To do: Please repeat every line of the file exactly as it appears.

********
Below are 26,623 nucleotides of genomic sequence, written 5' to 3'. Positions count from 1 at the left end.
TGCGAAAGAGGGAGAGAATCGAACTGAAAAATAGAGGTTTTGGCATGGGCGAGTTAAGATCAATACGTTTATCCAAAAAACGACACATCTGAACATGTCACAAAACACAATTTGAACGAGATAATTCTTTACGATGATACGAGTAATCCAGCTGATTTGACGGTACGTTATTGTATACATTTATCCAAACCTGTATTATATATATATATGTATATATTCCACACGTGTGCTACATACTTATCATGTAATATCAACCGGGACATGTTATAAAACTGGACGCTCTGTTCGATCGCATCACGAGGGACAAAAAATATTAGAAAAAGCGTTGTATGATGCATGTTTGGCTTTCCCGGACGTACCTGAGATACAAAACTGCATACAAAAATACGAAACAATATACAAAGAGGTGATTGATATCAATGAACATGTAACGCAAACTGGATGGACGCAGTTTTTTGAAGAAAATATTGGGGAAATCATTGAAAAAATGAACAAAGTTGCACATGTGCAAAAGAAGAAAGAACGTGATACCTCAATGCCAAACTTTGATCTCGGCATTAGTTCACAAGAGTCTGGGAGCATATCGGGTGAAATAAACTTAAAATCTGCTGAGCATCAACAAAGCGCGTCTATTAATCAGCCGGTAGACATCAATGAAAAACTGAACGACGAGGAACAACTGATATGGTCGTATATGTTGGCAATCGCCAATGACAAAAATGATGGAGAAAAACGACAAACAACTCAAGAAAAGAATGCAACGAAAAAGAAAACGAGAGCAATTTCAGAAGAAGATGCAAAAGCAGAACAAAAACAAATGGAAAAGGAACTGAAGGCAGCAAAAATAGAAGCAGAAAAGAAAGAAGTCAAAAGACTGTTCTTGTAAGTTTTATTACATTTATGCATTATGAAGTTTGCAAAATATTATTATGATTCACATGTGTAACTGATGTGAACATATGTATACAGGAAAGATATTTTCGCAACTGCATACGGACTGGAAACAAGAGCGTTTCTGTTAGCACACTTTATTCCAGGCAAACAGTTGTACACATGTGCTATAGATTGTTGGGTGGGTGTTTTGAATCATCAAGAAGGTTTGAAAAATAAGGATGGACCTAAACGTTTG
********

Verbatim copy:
Below are 26,623 nucleotides of genomic sequence, written 5' to 3'. Positions count from 1 at the left end.
TGCGAAAGAGGGAGAGAATCGAACTGAAAAATAGAGGTTTTGGCATGGGCGAGTTAAGATCAATACGTTTATCCAAAAAACGACACATCTGAACATGTCACAAAACACAATTTGAACGAGATAATTCTTTACGATGATACGAGTAATCCAGCTGATTTGACGGTACGTTATTGTATACATTTATCCAAACCTGTATTATATATATATATGTATATATTCCACACGTGTGCTACATACTTATCATGTAATATCAACCGGGACATGTTATAAAACTGGACGCTCTGTTCGATCGCATCACGAGGGACAAAAAATATTAGAAAAAGCGTTGTATGATGCATGTTTGGCTTTCCCGGACGTACCTGAGATACAAAACTGCATACAAAAATACGAAACAATATACAAAGAGGTGATTGATATCAATGAACATGTAACGCAAACTGGATGGACGCAGTTTTTTGAAGAAAATATTGGGGAAATCATTGAAAAAATGAACAAAGTTGCACATGTGCAAAAGAAGAAAGAACGTGATACCTCAATGCCAAACTTTGATCTCGGCATTAGTTCACAAGAGTCTGGGAGCATATCGGGTGAAATAAACTTAAAATCTGCTGAGCATCAACAAAGCGCGTCTATTAATCAGCCGGTAGACATCAATGAAAAACTGAACGACGAGGAACAACTGATATGGTCGTATATGTTGGCAATCGCCAATGACAAAAATGATGGAGAAAAACGACAAACAACTCAAGAAAAGAATGCAACGAAAAAGAAAACGAGAGCAATTTCAGAAGAAGATGCAAAAGCAGAACAAAAACAAATGGAAAAGGAACTGAAGGCAGCAAAAATAGAAGCAGAAAAGAAAGAAGTCAAAAGACTGTTCTTGTAAGTTTTATTACATTTATGCATTATGAAGTTTGCAAAATATTATTATGATTCACATGTGTAACTGATGTGAACATATGTATACAGGAAAGATATTTTCGCAACTGCATACGGACTGGAAACAAGAGCGTTTCTGTTAGCACACTTTATTCCAGGCAAACAGTTGTACACATGTGCTATAGATTGTTGGGTGGGTGTTTTGAATCATCAAGAAGGTTTGAAAAATAAGGATGGACCTAAACGTTTG